Ring Chromosome 22

According to the March of Dimes, about 1 in 150 babies are born with a chromosomal condition. Changes of the chromosome can occur through duplication, deletion or inversion.

Ring Chromosome 22 is a rare disorder which occurs when a component of the short arm and a part of the long arm are missing which join together causing to form a ring.


Ring Chromosome is extremely rare. There are approximately 100 known case.

Signs and Symptoms
Signs and symptoms vary based on the amount of genetic material lost and the location of the break in the chromosome. Signs and symptoms typically include, developmental delays, intellectual disabilities in the severe to moderate range, speech delay, hypotonia, unsteady gait, seizures and hyperactivity. Physical characteristics in some cases include webbed toes and a bulbous nose.
Ring Chromosome 22 and Autism

It is estimated that 30-79% of people diagnosed with Ring Chromosome 22 also displayed autistic features. In cases where Autism and Ring Chromosome 22 coexisted, it was found that autism symptoms such as mood disorders, hyperactivity, and aggression were evidenced.


There is currently no cure for Ring Chromosome 22. The following are used as a way to manage the disorder.

  • special education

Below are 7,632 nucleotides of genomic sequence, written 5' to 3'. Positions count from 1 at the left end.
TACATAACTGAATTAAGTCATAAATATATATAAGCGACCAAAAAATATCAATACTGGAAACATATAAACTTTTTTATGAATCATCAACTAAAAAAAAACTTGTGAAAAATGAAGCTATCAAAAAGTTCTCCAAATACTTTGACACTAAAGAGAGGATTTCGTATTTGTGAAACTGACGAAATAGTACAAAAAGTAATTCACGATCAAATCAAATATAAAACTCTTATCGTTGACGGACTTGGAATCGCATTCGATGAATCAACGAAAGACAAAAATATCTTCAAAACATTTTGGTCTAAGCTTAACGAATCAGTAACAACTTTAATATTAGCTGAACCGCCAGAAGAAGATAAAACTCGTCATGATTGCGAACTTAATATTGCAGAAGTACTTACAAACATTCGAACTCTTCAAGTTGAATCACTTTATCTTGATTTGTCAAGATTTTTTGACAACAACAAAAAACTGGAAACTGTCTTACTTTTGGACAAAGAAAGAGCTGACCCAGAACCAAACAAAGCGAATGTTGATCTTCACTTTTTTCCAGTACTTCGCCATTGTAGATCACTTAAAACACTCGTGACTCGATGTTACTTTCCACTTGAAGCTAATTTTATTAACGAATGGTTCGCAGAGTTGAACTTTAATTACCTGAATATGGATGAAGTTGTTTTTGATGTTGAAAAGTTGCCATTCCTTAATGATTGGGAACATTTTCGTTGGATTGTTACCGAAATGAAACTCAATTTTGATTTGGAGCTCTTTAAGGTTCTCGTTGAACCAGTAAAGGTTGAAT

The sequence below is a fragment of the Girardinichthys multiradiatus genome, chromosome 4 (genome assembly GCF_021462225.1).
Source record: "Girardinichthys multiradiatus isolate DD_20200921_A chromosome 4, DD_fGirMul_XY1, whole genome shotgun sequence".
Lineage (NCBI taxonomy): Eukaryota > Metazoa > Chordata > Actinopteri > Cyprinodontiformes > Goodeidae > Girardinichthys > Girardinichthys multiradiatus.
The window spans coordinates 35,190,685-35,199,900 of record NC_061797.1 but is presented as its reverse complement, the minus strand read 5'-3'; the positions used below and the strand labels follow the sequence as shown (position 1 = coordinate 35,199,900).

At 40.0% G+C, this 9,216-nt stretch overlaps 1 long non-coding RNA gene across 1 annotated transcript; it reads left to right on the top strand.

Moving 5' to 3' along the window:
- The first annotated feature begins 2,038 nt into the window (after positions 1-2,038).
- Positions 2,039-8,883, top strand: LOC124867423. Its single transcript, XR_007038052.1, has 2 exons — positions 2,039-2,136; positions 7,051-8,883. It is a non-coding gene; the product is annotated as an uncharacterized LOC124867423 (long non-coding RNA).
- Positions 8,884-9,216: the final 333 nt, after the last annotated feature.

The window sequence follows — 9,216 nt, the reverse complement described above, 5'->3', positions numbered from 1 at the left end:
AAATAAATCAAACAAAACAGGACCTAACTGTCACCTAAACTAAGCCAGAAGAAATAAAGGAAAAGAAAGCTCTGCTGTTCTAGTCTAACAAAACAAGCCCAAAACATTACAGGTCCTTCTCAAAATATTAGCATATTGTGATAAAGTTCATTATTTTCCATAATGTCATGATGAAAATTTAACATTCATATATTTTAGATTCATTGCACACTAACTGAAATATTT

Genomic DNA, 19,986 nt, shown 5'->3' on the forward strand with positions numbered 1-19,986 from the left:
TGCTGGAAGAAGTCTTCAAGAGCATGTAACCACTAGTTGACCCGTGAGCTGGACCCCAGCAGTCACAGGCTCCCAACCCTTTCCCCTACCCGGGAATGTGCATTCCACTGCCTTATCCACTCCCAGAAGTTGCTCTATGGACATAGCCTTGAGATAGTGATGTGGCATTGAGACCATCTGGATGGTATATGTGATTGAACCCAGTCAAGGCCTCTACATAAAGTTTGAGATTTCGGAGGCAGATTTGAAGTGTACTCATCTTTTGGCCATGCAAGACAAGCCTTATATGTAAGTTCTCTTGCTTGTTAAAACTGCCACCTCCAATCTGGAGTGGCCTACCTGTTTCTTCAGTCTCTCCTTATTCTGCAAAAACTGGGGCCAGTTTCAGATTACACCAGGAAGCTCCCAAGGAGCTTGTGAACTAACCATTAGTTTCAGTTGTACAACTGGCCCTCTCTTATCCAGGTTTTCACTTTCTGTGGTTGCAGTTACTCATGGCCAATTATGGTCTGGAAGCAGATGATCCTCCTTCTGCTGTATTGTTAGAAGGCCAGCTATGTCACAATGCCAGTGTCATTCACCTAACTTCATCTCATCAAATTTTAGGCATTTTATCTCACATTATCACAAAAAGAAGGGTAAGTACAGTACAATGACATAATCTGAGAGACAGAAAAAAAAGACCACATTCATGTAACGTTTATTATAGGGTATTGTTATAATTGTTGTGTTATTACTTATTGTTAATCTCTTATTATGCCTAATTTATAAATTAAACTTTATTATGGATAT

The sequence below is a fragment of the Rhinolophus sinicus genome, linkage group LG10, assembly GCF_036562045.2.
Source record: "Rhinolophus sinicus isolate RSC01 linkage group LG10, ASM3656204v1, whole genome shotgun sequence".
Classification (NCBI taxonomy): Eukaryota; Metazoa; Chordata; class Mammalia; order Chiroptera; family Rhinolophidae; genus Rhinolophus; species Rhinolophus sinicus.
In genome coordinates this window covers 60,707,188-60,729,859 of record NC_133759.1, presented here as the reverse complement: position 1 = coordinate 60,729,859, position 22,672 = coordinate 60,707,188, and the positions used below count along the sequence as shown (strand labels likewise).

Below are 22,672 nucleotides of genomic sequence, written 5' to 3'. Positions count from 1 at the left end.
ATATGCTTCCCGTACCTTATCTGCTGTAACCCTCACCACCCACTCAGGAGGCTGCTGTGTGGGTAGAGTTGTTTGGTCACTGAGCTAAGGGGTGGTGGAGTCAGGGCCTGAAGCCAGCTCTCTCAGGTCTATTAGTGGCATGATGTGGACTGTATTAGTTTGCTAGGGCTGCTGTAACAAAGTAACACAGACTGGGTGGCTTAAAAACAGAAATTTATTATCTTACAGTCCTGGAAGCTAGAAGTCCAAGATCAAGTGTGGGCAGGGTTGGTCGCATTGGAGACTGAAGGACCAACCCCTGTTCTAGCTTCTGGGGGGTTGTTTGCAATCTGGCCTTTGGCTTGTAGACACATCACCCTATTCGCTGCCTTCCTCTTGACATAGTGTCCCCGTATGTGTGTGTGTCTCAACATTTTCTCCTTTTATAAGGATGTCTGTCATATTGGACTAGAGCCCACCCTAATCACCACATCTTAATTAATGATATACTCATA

• speech therapy
  • physical therapy
  • seizure medication.
  1. Genetics Home Reference
  2. Wikipedia

Tourette Syndrome Terms You Should Know

June is Tourette Syndrome Awareness Month.

According to the Tourette Association of America, tics are involuntary, repetitive movement and vocalizations. They are the defining feature of a group of childhood-onset, neurodevelopmental conditions known collectively as Tic disorders and individually as Tourette Syndrome.

Tics are common in childhood. The estimated prevalence of Tourette Syndrome disorder range from 3 to 8 per, 1,000 in school-aged children. Males are more commonly affected than females. Some people may have tic-free periods of weeks to months.

The following are terms related to Tourette Syndrome Disorder:

Attention Deficit Hyperactivity Disorder (ADHD)– a neurological disorder characterized by a pattern of inattention and/or hyperactivity-impulsivity that disrupts functioning in both children and adults The DSM-V defines ADHD as a persistent pattern of attention and or hyperactivity-impulsivity that interferes with functioning of development.

Coprolalia– associated with socially inappropriate words that are derogatory and obscene. It is rare and only impacts 10% of people with Tourette syndrome and is not used to diagnose the syndrome.

Co-Morbidity- the presence of one or more additional conditions occurring with a primary condition.

Echolalia-is characterized as the repetition of words that may be immediate or delayed after the original words are spoken.

Gilles de la Tourette– First person to publish an account in describing a person with “convulsing tic disorder.”

Motor Tics– caused by a movement.

Neurodevelopmental Disorders

Obsessive- Compulsive Disorder (OCD)- is defined as a disorder that includes two core symptoms- obsessions and compulsions. According to the Census for Disease Control and Prevention (CDC), obsessions are defined by: Thoughts, impulses, or images that occur over and over again. These thoughts, impulses or images are unwanted. They cause a lot of anxiety and stress.

Palilalia– involuntary repetition of words, phrases or sentences.